Memo: Regional Transport 6

What can we learn from transportation planning in the Global South? That investments need to support both mobility and place-making.

This is part of a series of “reading memos” that offer a brief summary of interesting academic content along with my personal reflections. This one covers Chapter 9 (The Global South) of Cervero, Guerra, and Al’s Beyond Mobility.


40% of the world’s population live in cities within the set of less developed countries known as the Global South. These cities can be categorized as Transit Cities (dense cities heavily reliant on often informal public transit/paratransit), Nonmotorized Cities (compact cities with walkable cores but poor pedestrian infrastructure), and/or Motorcycle Cities (cities with narrow streets and poor transit service).

Suburbs of these cities are also growing quickly, but they generally concentrate poverty and lack basic infrastructure or high-quality transit. Yet they are still densely populated – quite different than the typical American suburb. Ways to improve suburban conditions include upgrading of existing slums / informal settlements (e.g., World Bank investment to provide basic infrastructure), proactively providing title/infrastructure/services before settlement occurs (e.g., United Nations Development Program), or enabling mortgage markets so the private sector can provide new housing/infrastructure in fast-growing areas. Unfortunately, these approaches have historically failed to improve access to employment, scale sufficiently with growth, or produce sustainable / well-designed neighborhoods respectively.

Excessive emphasis on mobility over place-making has resulted in many high-capacity transit investments that fail to integrate well with metropolitan form or shape urban growth. Examples of these outcomes include the car-oriented large-block suburbs in China, the lack of secondary feeder systems to the Janmarg in Ahmedabad (India), and the low ridership/competitiveness of the TransJakarta system in Indonesia. While extending transit to already dense suburban neighborhoods is difficult, it remains essential to avoid poor design/growth patterns that encourage shifts to private cars and motorcycles over time.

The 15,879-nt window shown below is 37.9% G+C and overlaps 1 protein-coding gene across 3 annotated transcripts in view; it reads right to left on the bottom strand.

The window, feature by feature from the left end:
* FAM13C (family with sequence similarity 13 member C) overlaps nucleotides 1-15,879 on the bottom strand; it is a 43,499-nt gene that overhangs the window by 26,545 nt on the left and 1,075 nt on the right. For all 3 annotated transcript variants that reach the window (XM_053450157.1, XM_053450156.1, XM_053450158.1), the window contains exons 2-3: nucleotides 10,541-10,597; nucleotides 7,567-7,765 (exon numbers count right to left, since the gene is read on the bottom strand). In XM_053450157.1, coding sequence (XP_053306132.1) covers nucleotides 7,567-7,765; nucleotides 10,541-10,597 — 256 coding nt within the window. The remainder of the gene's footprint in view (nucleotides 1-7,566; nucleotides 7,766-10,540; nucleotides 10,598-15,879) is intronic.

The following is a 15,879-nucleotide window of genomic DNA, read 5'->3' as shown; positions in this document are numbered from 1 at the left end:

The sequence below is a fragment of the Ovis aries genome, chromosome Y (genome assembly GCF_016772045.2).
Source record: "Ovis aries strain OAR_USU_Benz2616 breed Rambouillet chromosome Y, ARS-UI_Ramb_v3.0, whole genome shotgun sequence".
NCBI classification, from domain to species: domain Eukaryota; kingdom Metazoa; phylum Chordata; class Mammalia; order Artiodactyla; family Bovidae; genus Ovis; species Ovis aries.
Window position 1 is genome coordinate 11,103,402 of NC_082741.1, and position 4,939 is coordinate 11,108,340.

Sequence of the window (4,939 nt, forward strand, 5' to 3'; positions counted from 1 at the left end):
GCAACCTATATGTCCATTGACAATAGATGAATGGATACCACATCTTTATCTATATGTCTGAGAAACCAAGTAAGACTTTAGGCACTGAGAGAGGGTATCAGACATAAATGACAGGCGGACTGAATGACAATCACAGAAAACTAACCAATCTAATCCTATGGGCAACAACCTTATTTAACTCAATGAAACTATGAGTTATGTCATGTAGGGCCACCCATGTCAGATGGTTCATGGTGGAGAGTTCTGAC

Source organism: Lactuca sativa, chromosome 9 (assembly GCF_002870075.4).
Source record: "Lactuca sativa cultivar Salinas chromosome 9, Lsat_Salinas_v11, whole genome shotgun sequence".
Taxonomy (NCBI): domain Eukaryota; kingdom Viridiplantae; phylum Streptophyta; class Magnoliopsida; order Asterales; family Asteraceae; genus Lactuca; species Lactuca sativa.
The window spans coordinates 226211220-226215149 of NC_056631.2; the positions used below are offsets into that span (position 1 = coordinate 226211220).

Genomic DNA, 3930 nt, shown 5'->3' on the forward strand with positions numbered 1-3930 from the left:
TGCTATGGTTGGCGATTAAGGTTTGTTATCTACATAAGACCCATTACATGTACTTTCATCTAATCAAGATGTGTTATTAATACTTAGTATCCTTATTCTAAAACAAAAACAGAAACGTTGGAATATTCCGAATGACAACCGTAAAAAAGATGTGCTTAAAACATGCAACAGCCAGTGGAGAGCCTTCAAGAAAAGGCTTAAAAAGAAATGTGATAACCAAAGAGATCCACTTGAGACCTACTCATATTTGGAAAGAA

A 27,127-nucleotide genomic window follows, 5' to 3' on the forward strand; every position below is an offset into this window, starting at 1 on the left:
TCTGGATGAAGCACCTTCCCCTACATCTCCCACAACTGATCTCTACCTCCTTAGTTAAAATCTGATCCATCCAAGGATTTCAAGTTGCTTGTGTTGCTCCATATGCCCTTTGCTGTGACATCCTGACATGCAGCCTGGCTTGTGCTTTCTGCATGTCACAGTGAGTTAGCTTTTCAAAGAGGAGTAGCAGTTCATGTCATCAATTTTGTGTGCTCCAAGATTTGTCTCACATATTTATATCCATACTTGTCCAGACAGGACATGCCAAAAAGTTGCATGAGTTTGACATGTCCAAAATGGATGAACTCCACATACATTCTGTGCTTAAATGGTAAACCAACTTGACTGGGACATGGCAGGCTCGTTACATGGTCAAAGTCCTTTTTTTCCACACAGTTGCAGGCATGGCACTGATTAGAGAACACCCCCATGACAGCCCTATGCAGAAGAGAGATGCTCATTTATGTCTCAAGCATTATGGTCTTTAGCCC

Being aware that the for-profit real estate industry is a significant source of problems related to housing affordability worldwide, I had mixed feelings about how it also seems to be the most efficient/effective way to get housing and infrastructure built in the suburbs of the Global South. For the foreseeable future, it appears that planners will need to leverage the private sector for housing production while proactively shaping development patterns to ensure proper integration with existing urban fabric, place-making, etc. My concern is that enabling mortgage markets and aiming to improve property values serves to proliferate the notion of real estate as an investment, but I could also see how this could be addressed through additional government policy/incentives.

Another potentially harmful export from the Global North to the Global South is the glorification of automobiles as symbols of affluence (i.e., car culture). This has already been shown to contribute to a persistent/increasing rate of traffic injuries/fatalities in the United States, which would be terrible to replicate on a global scale – especially in the far denser cities of the Global South.

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